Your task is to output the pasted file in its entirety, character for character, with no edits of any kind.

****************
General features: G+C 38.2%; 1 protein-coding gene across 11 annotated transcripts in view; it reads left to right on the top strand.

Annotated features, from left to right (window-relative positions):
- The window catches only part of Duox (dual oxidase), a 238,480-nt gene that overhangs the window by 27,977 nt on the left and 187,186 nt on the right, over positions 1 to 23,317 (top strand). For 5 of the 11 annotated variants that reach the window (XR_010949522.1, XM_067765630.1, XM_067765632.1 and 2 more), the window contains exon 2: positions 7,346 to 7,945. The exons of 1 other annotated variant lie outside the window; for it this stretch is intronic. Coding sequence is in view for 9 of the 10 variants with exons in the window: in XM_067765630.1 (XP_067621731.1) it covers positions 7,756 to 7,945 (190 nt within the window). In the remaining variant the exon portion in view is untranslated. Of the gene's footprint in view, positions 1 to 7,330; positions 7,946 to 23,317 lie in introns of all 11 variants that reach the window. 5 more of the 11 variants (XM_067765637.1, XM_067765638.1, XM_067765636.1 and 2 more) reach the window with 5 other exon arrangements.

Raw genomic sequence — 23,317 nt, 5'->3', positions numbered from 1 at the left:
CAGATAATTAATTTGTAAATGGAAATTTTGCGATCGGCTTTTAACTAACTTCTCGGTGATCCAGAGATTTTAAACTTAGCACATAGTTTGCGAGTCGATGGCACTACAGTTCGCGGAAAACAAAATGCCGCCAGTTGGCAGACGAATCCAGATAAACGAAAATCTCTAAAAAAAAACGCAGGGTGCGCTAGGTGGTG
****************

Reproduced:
General features: G+C 38.2%; 1 protein-coding gene across 11 annotated transcripts in view; it reads left to right on the top strand.

Annotated features, from left to right (window-relative positions):
- The window catches only part of Duox (dual oxidase), a 238,480-nt gene that overhangs the window by 27,977 nt on the left and 187,186 nt on the right, over positions 1 to 23,317 (top strand). For 5 of the 11 annotated variants that reach the window (XR_010949522.1, XM_067765630.1, XM_067765632.1 and 2 more), the window contains exon 2: positions 7,346 to 7,945. The exons of 1 other annotated variant lie outside the window; for it this stretch is intronic. Coding sequence is in view for 9 of the 10 variants with exons in the window: in XM_067765630.1 (XP_067621731.1) it covers positions 7,756 to 7,945 (190 nt within the window). In the remaining variant the exon portion in view is untranslated. Of the gene's footprint in view, positions 1 to 7,330; positions 7,946 to 23,317 lie in introns of all 11 variants that reach the window. 5 more of the 11 variants (XM_067765637.1, XM_067765638.1, XM_067765636.1 and 2 more) reach the window with 5 other exon arrangements.

Raw genomic sequence — 23,317 nt, 5'->3', positions numbered from 1 at the left:
CAGATAATTAATTTGTAAATGGAAATTTTGCGATCGGCTTTTAACTAACTTCTCGGTGATCCAGAGATTTTAAACTTAGCACATAGTTTGCGAGTCGATGGCACTACAGTTCGCGGAAAACAAAATGCCGCCAGTTGGCAGACGAATCCAGATAAACGAAAATCTCTAAAAAAAAACGCAGGGTGCGCTAGGTGGTG